Of special interest to all graduate students in Classics / English / SLIS:
Dr. Jeffrey Rydberg-Cox from the University of Missouri - Kansas City will offer a workshop titled,"Statistical Methods for Studying Literature Using R" on the afternoon of Friday, October 10th, from 1-5:30.
What is R? It is a versatile software application used in the field of digital humanities to analyze and visualize literary data.
“The creation of enormous and inclusive databases, the digitization of literary works, and the steady improvement of search engines enable scholars in the digital humanities to ask very big questions. Using computational analysis to retrieve key words, phrases, and linguistic patterns across thousands of texts in digital libraries, Researchers can draw conclusions based on quantifiable evidence regarding how literary trends are employed over time, across periods, within regions, or within demographic groups, As well as how cultural, historical, and societal linkages may bind individual authors, texts, and genres into an aggregate literary culture.” (Jockers, Macroanalysis)
This type of reading strategy is often referred to as “distant reading” (Franco Moretti’s term) or “Macroanalysis” (Matthew Jockers’s term), since its aim is to supplement close reading with analysis of the vast bodies of texts from which individual works arise.
The workshop will involve both instruction and hands-on experimentation. Rydberg-Cox will introduce students to the R environment, describe data structures in R, ways to format data about literary texts for statistical analysis, and provide practical examples of ways to use R to answer questions about literature. Students will have the opportunity to discuss their research interests informally over two coffee breaks, and the final session will focus on questions and topics raised by the participants.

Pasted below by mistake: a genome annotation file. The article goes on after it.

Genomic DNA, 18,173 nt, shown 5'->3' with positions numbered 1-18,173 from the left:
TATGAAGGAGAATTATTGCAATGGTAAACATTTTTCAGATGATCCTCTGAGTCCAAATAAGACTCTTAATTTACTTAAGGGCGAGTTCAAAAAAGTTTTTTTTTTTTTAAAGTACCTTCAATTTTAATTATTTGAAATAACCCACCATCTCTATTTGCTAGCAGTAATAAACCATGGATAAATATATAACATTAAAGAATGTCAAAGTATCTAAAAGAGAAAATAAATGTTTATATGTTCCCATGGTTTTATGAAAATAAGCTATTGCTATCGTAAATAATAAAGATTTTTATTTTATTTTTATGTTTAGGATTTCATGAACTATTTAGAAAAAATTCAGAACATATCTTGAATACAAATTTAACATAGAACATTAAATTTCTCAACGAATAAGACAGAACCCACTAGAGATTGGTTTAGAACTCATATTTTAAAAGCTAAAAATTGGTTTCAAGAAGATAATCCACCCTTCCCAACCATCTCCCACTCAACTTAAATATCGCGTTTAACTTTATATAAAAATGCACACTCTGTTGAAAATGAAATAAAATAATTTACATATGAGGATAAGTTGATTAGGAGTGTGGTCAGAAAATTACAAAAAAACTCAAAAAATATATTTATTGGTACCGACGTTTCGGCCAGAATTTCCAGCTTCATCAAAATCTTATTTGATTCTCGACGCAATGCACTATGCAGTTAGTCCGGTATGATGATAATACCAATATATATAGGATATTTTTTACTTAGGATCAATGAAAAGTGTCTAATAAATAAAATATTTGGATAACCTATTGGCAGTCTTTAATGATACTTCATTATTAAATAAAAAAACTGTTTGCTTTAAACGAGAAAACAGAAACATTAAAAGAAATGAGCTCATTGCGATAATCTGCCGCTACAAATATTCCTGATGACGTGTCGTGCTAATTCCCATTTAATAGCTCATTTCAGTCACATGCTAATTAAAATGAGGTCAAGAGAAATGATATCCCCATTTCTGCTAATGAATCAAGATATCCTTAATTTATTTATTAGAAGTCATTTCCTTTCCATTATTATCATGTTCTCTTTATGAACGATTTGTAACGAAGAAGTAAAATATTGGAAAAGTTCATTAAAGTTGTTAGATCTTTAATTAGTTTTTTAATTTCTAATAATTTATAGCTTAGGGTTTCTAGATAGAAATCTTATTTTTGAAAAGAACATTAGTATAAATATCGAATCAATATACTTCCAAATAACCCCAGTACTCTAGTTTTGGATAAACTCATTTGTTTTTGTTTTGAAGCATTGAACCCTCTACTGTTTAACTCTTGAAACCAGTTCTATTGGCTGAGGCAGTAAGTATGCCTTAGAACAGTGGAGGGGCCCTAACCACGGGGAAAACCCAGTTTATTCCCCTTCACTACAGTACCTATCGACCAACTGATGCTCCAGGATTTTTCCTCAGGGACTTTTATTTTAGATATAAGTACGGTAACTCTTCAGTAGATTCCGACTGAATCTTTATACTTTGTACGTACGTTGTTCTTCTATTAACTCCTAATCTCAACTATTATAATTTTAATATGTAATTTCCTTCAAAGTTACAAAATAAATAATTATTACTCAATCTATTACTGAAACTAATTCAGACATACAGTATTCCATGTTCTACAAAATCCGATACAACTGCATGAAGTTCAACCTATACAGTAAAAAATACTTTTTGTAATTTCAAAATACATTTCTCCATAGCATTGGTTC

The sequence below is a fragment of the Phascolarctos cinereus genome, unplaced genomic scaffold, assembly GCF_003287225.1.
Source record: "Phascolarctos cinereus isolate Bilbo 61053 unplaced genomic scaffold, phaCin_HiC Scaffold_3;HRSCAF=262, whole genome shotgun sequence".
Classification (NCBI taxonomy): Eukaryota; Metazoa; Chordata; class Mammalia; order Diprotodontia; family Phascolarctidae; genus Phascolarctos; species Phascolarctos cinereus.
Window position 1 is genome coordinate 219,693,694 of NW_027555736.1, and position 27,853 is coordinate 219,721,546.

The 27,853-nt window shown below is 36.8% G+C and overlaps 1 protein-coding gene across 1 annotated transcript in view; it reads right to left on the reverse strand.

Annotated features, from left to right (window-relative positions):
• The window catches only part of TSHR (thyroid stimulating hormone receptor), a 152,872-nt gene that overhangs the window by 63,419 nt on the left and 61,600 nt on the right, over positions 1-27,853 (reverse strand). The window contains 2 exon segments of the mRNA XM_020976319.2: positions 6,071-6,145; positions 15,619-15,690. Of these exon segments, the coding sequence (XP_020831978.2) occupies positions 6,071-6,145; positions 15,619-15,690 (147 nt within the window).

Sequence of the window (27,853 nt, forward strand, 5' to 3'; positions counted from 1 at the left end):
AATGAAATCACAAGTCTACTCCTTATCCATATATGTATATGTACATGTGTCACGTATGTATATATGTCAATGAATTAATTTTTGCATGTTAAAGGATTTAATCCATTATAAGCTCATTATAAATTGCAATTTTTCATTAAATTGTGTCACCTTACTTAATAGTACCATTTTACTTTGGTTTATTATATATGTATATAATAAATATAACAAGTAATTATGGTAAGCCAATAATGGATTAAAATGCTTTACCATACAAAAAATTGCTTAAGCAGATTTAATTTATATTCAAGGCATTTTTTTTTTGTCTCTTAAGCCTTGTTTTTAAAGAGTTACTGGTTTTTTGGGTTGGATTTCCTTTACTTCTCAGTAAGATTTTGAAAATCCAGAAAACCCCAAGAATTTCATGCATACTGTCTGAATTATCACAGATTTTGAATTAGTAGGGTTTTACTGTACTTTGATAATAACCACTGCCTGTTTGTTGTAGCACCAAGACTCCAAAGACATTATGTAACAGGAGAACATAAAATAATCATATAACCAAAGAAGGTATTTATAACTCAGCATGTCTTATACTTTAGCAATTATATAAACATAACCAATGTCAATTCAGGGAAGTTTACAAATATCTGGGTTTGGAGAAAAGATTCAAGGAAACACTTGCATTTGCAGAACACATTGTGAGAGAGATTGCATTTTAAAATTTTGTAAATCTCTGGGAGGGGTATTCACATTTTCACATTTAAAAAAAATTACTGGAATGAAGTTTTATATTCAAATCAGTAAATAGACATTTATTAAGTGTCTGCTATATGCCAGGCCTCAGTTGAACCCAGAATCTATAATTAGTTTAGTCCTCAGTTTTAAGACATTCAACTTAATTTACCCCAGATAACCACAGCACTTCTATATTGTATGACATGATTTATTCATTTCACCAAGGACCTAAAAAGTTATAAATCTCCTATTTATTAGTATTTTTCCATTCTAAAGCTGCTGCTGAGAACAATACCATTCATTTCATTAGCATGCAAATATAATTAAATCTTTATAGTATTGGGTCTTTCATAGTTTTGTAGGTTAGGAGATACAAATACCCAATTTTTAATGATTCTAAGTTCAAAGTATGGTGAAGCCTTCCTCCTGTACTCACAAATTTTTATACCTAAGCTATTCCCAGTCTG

How to get involved?: We ask that you (1) make sure that you are available to attend the full workshop as seating will be limited, and (2) provide a brief paragraph explaining your interest in the workshop. For instance, do you see it informing a class you are enrolled in or a project you are currently working on? Note: we are just gauging interest, not technological proficiency.
Absolutely, positively no prior knowledge of R is required to participate. You may bring a laptop (the software is free and we will guide you through the brief installation process); otherwise, PC’s will be available in the workshop room. The workshop will also provide a natural bridge to a graduate seminar on the Distant Reading/Macroanalysis of literature, to be offered for the first time in Spring 2015 by Paul Dilley.
The workshop acknowledges generous support from the Digital Studio for Public Arts & Humanities, PHDW Cluster, Classics, English, School of Library & Information Science, and the Obermann Center for Advanced Studies.
Scholarly Bio: Jeff Rydberg-Cox
Jeff Rydberg-Cox is Director of the Classical and Ancient Studies Program, Director of the Liberal Studies Program, Professor in the Department of English, and Affiliated Faculty in the Department of Computer Science at the University of Missouri-Kansas City. He is the author of Digital Libraries and the Challenges of Digital Humanities, (Chandos Press, October 2005) and Lysias: Selected Speeches, along with more than 30 articles.